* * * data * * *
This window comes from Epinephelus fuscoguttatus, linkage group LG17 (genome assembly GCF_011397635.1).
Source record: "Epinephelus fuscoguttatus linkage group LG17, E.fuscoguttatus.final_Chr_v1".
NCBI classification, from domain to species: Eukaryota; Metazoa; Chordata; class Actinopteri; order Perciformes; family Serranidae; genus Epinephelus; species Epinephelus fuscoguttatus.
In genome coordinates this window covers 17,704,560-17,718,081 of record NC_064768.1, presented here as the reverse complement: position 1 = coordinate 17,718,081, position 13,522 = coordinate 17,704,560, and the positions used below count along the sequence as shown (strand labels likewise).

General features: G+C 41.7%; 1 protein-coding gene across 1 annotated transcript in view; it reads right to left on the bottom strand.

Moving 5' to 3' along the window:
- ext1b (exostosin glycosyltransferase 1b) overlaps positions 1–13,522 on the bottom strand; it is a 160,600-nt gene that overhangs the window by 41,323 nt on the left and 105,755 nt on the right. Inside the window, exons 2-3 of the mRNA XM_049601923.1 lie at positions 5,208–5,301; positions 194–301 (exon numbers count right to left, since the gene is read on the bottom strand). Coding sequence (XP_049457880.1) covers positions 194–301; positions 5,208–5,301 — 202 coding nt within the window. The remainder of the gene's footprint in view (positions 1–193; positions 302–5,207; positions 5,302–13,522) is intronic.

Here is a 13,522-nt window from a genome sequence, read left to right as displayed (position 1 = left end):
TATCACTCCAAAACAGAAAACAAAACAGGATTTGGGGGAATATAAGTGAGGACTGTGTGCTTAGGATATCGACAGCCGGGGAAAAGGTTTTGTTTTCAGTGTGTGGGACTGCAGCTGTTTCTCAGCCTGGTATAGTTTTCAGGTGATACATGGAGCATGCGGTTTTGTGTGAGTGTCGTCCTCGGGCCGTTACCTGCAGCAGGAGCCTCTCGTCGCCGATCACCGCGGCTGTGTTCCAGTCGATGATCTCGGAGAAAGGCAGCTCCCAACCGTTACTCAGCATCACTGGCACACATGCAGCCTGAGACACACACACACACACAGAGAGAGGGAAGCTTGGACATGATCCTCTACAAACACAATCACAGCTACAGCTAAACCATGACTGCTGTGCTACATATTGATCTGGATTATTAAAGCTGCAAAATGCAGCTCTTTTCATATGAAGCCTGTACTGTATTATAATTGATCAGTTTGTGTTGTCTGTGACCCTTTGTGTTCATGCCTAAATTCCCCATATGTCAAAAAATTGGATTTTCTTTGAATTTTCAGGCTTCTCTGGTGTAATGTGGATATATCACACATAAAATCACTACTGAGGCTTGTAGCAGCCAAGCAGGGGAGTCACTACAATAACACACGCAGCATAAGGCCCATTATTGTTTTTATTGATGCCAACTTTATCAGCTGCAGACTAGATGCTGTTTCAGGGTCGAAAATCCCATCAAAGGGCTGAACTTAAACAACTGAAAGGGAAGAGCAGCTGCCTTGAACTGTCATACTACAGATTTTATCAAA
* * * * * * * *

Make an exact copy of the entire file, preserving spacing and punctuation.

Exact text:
This window comes from Epinephelus fuscoguttatus, linkage group LG17 (genome assembly GCF_011397635.1).
Source record: "Epinephelus fuscoguttatus linkage group LG17, E.fuscoguttatus.final_Chr_v1".
NCBI classification, from domain to species: Eukaryota; Metazoa; Chordata; class Actinopteri; order Perciformes; family Serranidae; genus Epinephelus; species Epinephelus fuscoguttatus.
In genome coordinates this window covers 17,704,560-17,718,081 of record NC_064768.1, presented here as the reverse complement: position 1 = coordinate 17,718,081, position 13,522 = coordinate 17,704,560, and the positions used below count along the sequence as shown (strand labels likewise).

General features: G+C 41.7%; 1 protein-coding gene across 1 annotated transcript in view; it reads right to left on the bottom strand.

Moving 5' to 3' along the window:
- ext1b (exostosin glycosyltransferase 1b) overlaps positions 1–13,522 on the bottom strand; it is a 160,600-nt gene that overhangs the window by 41,323 nt on the left and 105,755 nt on the right. Inside the window, exons 2-3 of the mRNA XM_049601923.1 lie at positions 5,208–5,301; positions 194–301 (exon numbers count right to left, since the gene is read on the bottom strand). Coding sequence (XP_049457880.1) covers positions 194–301; positions 5,208–5,301 — 202 coding nt within the window. The remainder of the gene's footprint in view (positions 1–193; positions 302–5,207; positions 5,302–13,522) is intronic.

Here is a 13,522-nt window from a genome sequence, read left to right as displayed (position 1 = left end):
TATCACTCCAAAACAGAAAACAAAACAGGATTTGGGGGAATATAAGTGAGGACTGTGTGCTTAGGATATCGACAGCCGGGGAAAAGGTTTTGTTTTCAGTGTGTGGGACTGCAGCTGTTTCTCAGCCTGGTATAGTTTTCAGGTGATACATGGAGCATGCGGTTTTGTGTGAGTGTCGTCCTCGGGCCGTTACCTGCAGCAGGAGCCTCTCGTCGCCGATCACCGCGGCTGTGTTCCAGTCGATGATCTCGGAGAAAGGCAGCTCCCAACCGTTACTCAGCATCACTGGCACACATGCAGCCTGAGACACACACACACACACAGAGAGAGGGAAGCTTGGACATGATCCTCTACAAACACAATCACAGCTACAGCTAAACCATGACTGCTGTGCTACATATTGATCTGGATTATTAAAGCTGCAAAATGCAGCTCTTTTCATATGAAGCCTGTACTGTATTATAATTGATCAGTTTGTGTTGTCTGTGACCCTTTGTGTTCATGCCTAAATTCCCCATATGTCAAAAAATTGGATTTTCTTTGAATTTTCAGGCTTCTCTGGTGTAATGTGGATATATCACACATAAAATCACTACTGAGGCTTGTAGCAGCCAAGCAGGGGAGTCACTACAATAACACACGCAGCATAAGGCCCATTATTGTTTTTATTGATGCCAACTTTATCAGCTGCAGACTAGATGCTGTTTCAGGGTCGAAAATCCCATCAAAGGGCTGAACTTAAACAACTGAAAGGGAAGAGCAGCTGCCTTGAACTGTCATACTACAGATTTTATCAAA